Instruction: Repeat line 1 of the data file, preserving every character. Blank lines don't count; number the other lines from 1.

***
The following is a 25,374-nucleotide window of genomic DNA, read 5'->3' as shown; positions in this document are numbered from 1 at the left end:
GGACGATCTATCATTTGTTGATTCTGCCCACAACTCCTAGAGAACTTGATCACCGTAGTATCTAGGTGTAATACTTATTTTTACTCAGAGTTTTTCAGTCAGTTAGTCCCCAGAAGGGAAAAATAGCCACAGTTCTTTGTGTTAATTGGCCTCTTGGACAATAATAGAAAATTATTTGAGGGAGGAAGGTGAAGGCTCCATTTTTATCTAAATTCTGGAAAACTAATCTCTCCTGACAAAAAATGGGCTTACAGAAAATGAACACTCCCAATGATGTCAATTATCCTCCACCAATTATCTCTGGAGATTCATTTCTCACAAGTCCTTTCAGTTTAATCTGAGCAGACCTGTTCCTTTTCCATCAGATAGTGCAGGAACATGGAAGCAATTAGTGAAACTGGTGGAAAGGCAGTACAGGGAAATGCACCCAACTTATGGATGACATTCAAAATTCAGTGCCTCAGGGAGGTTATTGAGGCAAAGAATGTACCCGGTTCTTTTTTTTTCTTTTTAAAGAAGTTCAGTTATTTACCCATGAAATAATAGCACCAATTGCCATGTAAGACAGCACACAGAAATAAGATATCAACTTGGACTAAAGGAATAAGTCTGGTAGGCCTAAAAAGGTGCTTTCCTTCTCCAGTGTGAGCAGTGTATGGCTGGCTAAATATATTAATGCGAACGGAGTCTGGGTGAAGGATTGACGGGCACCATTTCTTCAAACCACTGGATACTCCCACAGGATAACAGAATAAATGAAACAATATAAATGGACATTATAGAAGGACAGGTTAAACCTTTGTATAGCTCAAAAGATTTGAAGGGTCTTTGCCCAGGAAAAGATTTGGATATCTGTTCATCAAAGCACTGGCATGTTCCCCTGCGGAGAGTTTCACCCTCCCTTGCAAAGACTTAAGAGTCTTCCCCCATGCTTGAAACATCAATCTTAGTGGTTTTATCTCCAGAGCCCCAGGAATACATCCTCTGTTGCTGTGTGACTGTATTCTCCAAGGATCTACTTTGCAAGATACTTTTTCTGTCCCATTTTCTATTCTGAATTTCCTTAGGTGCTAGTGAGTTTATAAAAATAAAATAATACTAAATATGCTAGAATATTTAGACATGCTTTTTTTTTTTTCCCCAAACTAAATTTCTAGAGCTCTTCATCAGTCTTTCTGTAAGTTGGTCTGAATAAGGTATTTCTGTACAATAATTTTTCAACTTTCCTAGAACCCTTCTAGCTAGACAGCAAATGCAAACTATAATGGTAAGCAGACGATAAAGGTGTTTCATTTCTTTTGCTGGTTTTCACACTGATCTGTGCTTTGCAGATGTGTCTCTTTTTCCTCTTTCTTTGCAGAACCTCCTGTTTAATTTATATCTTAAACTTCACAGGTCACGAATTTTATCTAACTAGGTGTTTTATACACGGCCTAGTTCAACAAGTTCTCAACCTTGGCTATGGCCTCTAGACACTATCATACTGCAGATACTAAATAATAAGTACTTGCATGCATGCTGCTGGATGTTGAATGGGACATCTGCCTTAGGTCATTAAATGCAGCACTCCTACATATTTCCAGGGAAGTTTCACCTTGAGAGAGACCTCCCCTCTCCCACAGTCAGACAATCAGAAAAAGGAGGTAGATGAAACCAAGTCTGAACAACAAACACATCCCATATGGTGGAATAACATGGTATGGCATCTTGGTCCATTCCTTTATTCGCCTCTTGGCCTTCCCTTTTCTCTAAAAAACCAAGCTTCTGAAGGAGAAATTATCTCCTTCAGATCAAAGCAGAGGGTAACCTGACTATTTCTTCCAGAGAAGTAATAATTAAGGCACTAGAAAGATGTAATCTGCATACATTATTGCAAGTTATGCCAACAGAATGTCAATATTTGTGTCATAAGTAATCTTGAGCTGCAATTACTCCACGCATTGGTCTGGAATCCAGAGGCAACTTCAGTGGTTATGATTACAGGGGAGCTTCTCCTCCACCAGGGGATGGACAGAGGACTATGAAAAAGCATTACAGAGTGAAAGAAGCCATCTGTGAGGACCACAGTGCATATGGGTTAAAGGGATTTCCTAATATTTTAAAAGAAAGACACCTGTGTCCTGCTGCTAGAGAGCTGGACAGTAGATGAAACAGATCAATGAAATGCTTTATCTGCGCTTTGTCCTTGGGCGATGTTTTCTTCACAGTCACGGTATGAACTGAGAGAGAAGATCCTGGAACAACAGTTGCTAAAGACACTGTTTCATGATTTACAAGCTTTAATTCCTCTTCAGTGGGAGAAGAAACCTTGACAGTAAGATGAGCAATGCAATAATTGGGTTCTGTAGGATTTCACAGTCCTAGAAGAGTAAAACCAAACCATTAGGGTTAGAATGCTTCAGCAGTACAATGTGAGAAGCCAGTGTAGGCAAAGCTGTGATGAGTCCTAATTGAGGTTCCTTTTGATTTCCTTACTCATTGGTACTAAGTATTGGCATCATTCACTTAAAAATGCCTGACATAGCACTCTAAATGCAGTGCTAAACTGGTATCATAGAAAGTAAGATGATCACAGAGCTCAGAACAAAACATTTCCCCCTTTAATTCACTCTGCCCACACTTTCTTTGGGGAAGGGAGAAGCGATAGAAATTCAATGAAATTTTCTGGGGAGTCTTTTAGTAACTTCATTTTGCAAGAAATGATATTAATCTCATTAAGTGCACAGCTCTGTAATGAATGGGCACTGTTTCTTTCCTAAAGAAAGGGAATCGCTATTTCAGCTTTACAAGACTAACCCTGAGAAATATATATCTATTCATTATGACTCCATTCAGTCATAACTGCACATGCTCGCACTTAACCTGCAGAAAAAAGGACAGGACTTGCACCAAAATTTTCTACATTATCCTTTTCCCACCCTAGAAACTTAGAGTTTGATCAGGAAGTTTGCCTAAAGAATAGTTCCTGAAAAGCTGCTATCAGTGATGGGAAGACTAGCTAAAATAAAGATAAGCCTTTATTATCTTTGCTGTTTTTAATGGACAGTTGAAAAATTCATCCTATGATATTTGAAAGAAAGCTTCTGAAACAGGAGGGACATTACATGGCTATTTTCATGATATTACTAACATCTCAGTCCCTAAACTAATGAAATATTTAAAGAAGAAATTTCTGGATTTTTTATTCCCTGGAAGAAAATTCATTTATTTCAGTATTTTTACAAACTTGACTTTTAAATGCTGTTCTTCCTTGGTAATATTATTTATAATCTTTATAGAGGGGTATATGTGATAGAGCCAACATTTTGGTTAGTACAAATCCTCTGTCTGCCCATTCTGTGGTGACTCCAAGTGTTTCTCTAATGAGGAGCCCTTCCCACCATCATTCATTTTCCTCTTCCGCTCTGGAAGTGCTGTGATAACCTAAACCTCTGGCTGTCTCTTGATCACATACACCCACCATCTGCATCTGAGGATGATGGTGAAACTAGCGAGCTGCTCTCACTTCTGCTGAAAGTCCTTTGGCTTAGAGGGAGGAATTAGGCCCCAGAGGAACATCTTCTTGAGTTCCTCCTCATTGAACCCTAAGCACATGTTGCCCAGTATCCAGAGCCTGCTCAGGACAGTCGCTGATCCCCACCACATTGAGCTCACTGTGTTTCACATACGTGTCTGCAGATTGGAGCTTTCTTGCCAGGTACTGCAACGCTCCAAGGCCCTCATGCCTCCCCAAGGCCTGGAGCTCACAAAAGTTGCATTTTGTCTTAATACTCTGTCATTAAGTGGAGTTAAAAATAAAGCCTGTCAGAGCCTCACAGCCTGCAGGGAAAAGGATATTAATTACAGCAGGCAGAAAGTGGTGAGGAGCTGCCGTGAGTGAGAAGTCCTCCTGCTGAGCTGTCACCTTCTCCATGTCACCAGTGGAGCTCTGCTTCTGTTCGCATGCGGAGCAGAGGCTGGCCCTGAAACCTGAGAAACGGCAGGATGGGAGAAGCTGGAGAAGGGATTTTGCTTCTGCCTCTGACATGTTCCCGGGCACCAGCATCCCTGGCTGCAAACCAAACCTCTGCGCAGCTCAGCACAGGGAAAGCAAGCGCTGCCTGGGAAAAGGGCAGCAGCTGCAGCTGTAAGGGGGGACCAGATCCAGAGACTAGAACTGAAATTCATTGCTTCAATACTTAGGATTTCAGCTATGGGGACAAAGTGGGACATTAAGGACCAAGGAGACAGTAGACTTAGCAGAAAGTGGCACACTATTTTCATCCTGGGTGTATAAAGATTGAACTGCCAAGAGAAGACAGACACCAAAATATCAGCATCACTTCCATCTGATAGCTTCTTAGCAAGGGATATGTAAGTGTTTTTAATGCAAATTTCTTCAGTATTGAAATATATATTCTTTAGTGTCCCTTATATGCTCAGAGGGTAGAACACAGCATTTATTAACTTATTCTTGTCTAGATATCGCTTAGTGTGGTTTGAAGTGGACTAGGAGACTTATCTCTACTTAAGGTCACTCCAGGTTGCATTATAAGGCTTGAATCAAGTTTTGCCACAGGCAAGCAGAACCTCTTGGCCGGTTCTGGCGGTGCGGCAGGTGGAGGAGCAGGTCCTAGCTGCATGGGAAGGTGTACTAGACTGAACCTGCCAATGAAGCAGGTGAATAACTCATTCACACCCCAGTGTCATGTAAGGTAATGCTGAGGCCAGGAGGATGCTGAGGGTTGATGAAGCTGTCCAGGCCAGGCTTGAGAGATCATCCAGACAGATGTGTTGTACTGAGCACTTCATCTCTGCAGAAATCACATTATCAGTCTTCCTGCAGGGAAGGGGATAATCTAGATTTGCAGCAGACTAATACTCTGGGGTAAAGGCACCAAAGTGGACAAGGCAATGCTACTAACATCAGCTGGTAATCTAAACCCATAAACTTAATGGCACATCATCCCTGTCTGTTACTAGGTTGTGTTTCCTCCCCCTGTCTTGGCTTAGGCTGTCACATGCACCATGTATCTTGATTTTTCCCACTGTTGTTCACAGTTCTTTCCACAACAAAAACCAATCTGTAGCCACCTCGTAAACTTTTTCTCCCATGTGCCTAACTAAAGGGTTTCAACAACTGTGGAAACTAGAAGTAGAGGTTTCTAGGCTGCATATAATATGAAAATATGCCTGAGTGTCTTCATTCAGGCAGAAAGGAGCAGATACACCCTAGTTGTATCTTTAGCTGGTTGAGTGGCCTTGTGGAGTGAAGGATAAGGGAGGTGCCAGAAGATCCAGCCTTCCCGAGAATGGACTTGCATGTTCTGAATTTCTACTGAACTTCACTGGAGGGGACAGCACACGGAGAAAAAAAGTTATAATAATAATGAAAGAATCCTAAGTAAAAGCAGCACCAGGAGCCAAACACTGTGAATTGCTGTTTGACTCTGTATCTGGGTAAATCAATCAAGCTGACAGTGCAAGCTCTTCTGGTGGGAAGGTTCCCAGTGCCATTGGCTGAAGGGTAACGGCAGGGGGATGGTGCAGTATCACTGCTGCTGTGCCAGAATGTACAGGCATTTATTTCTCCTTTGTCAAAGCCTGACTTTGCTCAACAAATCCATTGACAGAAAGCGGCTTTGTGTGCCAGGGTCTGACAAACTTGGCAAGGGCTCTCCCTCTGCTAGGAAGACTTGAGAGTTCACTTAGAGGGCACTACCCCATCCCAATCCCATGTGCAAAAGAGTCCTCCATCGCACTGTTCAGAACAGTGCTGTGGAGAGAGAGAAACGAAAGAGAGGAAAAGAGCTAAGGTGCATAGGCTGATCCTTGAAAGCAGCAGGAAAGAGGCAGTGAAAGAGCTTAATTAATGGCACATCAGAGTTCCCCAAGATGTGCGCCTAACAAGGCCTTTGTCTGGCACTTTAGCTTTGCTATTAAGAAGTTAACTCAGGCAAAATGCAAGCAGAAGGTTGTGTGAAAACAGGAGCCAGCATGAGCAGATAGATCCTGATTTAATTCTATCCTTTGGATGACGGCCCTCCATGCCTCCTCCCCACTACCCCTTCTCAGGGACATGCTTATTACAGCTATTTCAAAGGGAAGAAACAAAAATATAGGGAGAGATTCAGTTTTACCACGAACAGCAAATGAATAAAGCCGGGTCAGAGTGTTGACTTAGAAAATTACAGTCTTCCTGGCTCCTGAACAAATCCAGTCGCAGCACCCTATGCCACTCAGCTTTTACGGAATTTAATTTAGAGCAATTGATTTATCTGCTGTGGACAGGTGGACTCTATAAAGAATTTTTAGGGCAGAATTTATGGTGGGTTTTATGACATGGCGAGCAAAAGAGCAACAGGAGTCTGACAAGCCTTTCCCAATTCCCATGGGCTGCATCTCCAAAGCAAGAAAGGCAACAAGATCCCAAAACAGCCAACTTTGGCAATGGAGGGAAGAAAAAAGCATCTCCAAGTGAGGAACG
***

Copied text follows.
The following is a 25,374-nucleotide window of genomic DNA, read 5'->3' as shown; positions in this document are numbered from 1 at the left end: